State unit hit in Fort Hood shootings begins deployment

The Wisconsin-based 467th Combat Stress Control Detachment, hit hard in the Nov. 5 shootings at Fort Hood, Texas, has begun its deployment to Afghanistan.

More than 40 members of the unit, nearly a quarter of whose members were killed or injured in that attack, departed by plane Friday.

Army officials said three new members of the unit, among nine added to replace those killed and injured in the attack, remain behind to train or keep track of the unit's equipment.

The unit will spend a few weeks staging in Qatar or Kuwait, where the other three members will join them before they all go on to Afghanistan, said an official.

Army psychiatrist Maj. Nidal Malik Hasan is charged with opening fire Nov. 5 at Fort Hood, Texas, killing 12 soldiers and a civilian and injuring 29 people before being seriously injured himself in exchanges of gunfire with two police officers.

Three of those slain - Capt. Russell Seager of Mount Pleasant, Sgt. Amy Krueger of Kiel and Maj. Libardo Caraveo, a psychologist from Woodbridge, Va. - were attached to the Madison-based 467th. Four Wisconsin soldiers, three of them members of the unit, were injured. Hasan was slated to accompany that unit on its deployment to Afghanistan.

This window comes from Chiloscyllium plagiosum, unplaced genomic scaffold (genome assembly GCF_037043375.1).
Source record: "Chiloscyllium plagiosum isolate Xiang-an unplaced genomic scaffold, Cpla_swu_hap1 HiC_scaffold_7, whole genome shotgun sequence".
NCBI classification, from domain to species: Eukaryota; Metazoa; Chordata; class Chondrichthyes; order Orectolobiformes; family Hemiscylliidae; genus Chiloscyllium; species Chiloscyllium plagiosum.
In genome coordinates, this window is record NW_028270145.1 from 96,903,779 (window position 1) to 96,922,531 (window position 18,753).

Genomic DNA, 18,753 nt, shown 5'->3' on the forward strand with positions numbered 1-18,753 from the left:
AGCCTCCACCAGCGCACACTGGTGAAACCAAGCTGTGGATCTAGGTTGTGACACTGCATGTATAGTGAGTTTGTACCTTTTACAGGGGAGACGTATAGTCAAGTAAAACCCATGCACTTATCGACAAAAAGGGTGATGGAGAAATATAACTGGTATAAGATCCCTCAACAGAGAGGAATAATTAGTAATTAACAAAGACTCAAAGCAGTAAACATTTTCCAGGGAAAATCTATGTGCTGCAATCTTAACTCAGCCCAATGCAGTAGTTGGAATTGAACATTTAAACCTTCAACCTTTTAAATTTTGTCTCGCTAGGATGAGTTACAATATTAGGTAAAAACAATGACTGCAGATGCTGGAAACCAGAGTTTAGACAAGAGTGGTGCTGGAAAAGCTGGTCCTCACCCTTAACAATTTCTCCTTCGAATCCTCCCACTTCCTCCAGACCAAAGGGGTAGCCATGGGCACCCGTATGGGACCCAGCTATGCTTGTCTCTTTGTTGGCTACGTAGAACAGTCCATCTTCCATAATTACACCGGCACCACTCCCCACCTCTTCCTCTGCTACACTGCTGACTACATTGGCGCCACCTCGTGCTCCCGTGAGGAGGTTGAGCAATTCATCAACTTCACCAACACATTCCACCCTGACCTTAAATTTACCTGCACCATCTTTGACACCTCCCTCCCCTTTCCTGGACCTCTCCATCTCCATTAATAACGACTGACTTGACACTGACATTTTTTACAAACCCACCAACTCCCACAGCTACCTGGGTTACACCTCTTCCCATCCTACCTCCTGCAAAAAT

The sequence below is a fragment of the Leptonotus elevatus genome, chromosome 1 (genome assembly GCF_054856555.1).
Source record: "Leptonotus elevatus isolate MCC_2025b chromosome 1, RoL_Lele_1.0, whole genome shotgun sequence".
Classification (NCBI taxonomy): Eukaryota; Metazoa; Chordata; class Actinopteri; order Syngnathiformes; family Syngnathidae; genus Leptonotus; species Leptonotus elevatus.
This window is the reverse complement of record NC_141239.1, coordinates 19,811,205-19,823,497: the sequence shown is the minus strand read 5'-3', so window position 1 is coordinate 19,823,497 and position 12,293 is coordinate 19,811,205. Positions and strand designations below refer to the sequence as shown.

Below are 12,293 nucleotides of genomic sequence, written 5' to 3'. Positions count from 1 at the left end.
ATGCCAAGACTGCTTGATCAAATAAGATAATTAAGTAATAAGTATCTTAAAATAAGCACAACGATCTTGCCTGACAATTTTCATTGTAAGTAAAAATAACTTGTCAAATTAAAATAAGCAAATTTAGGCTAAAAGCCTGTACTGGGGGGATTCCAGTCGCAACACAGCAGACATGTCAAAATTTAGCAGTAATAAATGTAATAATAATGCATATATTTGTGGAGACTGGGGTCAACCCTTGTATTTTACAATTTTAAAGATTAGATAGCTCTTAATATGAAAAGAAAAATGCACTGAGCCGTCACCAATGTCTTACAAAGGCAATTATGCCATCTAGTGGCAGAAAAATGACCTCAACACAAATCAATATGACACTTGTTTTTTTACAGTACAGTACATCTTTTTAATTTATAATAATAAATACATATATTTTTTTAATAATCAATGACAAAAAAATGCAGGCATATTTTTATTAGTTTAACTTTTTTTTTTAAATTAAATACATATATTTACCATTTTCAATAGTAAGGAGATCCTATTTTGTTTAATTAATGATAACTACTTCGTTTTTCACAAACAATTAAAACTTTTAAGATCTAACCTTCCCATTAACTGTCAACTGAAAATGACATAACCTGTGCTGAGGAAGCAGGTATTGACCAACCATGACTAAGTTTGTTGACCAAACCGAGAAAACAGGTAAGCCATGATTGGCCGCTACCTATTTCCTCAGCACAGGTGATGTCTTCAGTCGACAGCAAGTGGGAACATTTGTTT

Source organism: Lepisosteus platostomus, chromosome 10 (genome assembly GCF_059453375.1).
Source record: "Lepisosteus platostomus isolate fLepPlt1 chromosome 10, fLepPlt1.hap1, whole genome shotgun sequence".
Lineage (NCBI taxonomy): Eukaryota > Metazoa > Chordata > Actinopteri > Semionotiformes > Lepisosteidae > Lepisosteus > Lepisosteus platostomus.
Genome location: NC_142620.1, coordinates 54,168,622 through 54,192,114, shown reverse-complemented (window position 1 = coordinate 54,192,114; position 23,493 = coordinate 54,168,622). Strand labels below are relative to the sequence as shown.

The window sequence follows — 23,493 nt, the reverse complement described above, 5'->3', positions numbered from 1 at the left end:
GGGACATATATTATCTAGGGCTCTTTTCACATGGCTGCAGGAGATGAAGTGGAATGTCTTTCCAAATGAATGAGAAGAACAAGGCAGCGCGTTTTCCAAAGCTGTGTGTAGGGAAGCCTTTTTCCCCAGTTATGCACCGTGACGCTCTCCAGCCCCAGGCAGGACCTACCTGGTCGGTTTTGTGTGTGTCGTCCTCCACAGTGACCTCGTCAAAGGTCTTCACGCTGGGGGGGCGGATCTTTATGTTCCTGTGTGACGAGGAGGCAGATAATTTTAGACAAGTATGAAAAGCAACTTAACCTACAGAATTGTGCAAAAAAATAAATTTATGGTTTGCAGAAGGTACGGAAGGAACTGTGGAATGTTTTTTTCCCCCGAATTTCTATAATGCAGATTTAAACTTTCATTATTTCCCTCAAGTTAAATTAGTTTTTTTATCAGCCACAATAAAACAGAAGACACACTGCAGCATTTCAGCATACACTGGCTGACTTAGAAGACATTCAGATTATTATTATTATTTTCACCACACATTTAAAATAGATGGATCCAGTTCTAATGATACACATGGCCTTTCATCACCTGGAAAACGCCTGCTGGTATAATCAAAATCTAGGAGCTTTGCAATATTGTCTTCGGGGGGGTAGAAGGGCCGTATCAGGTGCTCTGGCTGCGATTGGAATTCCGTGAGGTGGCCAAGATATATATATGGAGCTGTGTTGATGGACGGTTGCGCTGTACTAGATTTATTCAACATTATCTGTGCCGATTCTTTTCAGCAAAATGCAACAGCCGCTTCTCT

But the unit's commander said late Thursday that the shooting only made her soldiers more determined to go overseas.

"I think they decided that same day (of the shooting) that they were more dedicated than ever in honor of the soldiers that we lost and have stood firm in that commitment," said Maj. Laura Suttinger of Fort Atkinson. "They were all very dedicated, caring soldiers and they will not be forgotten, and we're carrying on in their honor."

In an interview earlier this week, Maj. Gen. L.P. Chang, who commands the 467th and many other Army Reserve medical units, praised the unit for how quickly it was able to return to full strength after the shootings.

In all, he said, six of the unit's soldiers were injured in the shootings in addition to the three killed. The Army said Hasan is not included in that figure. None of the Wisconsin injured had recovered enough to be deployed, Chang said.

He said that all the soldiers and civilians present at the shooting had been screened for possible stress or anxiety problems since the shooting. And he praised Suttinger and unit 1st Sgt. James McLeod for helping their soldiers regroup after the shootings.

"The people from Wisconsin do a fantastic job," he said. "They're very strong."

To help in the healing process, the 467th made black bracelets etched with the names of its three slain members, as well as the names of two soldiers killed that day from another combat stress control unit, the 1908th, which is deploying to Iraq. Everyone in the unit will wear the bracelets to symbolize that "we are carrying our fallen comrades into combat with us," said McLeod.

He said he feels that after going through the tragedy, the unit is better equipped to help soldiers struggling with what they've seen in combat or worried about their families or finances back home. The unit includes psychiatrists, psychologists, social workers, psychiatric nurses and occupational therapists.

And with President Barack Obama's announcement that he will send 30,000 more U.S. troops to Afghanistan by next fall, "We're needed there more than ever," Suttinger sa